So one of my favorite bands from my misspent youth in the 1970s-80s decided to remaster every album they’ve ever done, and release them in a huge box set called Discovery. This is every Pink Floyd album from 1967 to 1994, sounding absolutely better than they ever have; unlike a lot of CD remasters, these aren’t just louder versions of the old albums. They have all the sonic richness you’d expect from one of the first bands to treat the recording studio as a science lab (with no small amount of help from famous producers of the era like Alan Parsons and Bob Ezrin). There’s probably nothing I can say about the band that you don’t already know if you’re of a certain age, like me, but I’ll include a couple thumbnail sketches for the younger folks as well.
The Piper At The Gates Of Dawn (1967) The first Pink Floyd album, and the only one with the original Syd Barrett lineup. Also, one of the best. It includes some of Syd’s fairytales like “The Gnome” and “Bike,” but also one of Pink Floyd’s best trippy instrumental jams, “Interstellar Overdrive.”
A Saucerful Of Secrets (1968) Syd’s mental/drug-related issues meant he only showed up for one song on this album, and the two best tracks are more space-themed jams, namely the title song and “Set The Controls For The Heart Of The Sun.”
Music from the film ‘More’ (1969) A soundtrack to a movie nobody’s ever heard of, Pink Floyd’s third album is mostly instrumental, and mostly interesting for guitarist David Gilmour‘s expanding role in the band.
Ummagumma (1969) Pink Floyd’s first double album seemed weird at first glance, but actually made perfect sense for a band trying to define itself after its founding member had dropped out of sight, and the remaining members decided what kind of band they were going to be. Disc One was a live album, with three of the band’s spaciest jams (plus the creepy B-side “Careful With That Axe, Eugene“) as if they were proving they could survive very well without Syd Barrett, thank you. The second disc gave half a side to each member to create a mini solo album… the results are varied, kind of funny, and if you’re into Pink Floyd minutae, a perfect snapshot of how each member’s contributions to the band would evolve over time. However, I’d mostly recommend the live disc.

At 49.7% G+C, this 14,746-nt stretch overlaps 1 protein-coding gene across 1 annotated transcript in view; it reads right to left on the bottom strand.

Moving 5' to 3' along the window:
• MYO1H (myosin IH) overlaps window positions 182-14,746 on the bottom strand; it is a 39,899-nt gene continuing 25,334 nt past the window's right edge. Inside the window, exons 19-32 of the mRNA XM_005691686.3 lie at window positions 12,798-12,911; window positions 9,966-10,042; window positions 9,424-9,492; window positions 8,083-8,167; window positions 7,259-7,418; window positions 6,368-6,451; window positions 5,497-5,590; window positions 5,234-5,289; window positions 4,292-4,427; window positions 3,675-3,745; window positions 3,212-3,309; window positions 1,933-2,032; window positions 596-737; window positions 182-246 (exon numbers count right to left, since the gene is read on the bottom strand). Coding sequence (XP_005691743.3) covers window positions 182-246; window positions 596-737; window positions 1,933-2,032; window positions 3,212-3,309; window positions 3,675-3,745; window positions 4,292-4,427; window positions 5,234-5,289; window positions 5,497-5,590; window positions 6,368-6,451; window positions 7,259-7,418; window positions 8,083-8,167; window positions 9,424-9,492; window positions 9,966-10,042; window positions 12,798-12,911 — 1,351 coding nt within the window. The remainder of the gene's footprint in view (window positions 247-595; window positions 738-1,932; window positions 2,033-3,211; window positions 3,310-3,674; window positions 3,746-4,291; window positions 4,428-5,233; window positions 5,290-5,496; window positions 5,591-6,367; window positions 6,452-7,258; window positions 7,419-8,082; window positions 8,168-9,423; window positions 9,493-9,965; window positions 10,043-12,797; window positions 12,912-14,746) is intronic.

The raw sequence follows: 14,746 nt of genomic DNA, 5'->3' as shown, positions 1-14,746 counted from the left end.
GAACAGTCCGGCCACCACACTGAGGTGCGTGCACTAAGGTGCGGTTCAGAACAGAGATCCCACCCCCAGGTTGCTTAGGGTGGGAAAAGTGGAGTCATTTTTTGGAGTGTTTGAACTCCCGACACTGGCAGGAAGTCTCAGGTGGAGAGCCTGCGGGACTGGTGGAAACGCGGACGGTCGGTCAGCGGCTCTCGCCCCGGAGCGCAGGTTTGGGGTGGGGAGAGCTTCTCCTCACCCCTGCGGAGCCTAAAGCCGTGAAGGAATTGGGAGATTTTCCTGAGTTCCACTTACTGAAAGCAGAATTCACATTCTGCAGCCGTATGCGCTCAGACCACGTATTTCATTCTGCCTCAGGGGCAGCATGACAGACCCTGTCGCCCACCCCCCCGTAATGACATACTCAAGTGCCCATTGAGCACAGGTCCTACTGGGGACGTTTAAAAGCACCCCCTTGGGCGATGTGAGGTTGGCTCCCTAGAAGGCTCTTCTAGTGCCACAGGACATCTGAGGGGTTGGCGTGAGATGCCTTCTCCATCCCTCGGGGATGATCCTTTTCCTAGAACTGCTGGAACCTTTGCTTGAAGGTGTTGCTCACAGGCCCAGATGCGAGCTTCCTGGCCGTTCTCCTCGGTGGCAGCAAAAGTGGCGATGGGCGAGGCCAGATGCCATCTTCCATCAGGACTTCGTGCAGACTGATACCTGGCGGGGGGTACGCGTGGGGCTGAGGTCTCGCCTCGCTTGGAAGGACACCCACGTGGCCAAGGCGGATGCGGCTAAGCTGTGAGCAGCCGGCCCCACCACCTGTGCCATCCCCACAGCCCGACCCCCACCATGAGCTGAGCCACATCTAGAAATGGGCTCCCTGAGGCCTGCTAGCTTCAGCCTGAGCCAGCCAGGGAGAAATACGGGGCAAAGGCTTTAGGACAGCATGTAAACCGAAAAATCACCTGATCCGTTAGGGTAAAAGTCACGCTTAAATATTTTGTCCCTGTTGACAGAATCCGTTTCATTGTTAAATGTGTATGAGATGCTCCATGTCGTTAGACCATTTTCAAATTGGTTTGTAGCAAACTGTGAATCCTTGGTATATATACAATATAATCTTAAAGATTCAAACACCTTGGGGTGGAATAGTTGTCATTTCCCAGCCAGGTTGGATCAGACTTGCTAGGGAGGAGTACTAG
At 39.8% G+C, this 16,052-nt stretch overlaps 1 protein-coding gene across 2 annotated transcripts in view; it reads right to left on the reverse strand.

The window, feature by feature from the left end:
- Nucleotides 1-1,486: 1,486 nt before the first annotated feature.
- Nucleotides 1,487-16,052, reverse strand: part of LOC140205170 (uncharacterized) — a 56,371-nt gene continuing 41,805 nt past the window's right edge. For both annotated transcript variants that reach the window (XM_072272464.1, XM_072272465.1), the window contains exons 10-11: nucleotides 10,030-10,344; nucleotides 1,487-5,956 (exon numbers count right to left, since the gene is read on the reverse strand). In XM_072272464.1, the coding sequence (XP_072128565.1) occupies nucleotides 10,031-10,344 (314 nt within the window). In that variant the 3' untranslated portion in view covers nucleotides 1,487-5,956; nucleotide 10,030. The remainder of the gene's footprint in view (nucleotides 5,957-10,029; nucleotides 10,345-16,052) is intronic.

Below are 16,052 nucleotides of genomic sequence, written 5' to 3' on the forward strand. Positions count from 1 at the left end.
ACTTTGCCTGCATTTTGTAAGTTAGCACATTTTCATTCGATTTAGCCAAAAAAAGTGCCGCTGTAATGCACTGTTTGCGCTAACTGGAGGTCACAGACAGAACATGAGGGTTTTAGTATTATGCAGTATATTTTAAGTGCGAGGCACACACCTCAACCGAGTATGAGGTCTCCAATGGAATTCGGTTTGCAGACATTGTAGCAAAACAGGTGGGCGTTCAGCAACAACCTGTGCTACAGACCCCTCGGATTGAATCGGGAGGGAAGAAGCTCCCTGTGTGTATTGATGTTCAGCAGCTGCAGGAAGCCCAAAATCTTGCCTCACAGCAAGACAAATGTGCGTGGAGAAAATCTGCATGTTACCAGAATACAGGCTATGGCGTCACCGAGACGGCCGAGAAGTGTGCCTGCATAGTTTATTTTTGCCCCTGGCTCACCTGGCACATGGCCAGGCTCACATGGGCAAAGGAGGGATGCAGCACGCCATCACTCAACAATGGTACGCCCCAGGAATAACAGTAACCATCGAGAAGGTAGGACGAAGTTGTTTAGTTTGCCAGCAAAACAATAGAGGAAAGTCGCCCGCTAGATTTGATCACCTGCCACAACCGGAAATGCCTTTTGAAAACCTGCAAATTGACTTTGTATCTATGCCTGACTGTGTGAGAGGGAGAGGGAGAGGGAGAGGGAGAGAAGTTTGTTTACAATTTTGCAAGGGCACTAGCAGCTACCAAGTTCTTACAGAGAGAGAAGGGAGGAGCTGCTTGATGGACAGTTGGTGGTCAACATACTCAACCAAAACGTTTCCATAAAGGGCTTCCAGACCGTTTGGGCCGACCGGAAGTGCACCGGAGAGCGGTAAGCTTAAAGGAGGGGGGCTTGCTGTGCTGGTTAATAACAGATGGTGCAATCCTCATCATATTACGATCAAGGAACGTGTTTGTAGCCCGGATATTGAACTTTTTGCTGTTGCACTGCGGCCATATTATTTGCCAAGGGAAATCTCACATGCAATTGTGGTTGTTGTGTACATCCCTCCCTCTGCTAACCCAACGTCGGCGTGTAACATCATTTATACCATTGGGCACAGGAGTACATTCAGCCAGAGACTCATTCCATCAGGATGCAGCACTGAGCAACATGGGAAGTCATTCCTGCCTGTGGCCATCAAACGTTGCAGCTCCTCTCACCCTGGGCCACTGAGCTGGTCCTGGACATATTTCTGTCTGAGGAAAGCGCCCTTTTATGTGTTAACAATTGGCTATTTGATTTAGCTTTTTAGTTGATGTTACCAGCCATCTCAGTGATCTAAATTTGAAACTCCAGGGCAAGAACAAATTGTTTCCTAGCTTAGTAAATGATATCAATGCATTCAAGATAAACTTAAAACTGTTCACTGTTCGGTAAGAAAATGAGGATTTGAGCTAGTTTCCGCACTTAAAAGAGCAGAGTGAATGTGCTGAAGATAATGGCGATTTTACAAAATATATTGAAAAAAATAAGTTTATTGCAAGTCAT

Atom Heart Mother (1970) This is one of my favorite Pink Floyd albums even though it’s NOTHING like anything else they ever recorded. That was on purpose: the title song took up the whole first side of the vinyl album, and is an orchestral suite that devolves into skeletal electronic noodling, then bursts back into sunny acid-tinged melody at the end. It’s more like modern classical music (as it was known at the end of the 1960s) than rock music, and it’s just awesome. The rest of the album is two sunny, folky tunes and then another weird sound collage/music track called “Alan’s Psychedelic Breakfast” after the producer of the album, Alan Parsons, who would go on to help the band use odd effects, studio tricks, tape manipulation and found sounds a couple of years later on their most famous album ever, The Dark Side of the Moon. On Atom Heart Mother, though, they were just trying to be surreal, which is why the album cover has a cow standing in a field with its ass toward the camera. Take that, reality.
Meddle (1971) Side 2 of this album on vinyl was taken up by the long, trippy, gorgeous 20-minute song “Echoes,” easily their best psychedelic song since their initial burst of creativity in the mid 60s. Also notable on this album is the first song, the mostly instrumental “One Of These Days,” which only featured one spoken line (“One of these days I’m going to cut you into little bits”) and gave an idea of the harder-edged, scary aspect the band would take on, both musically and thematically, during the 1970s.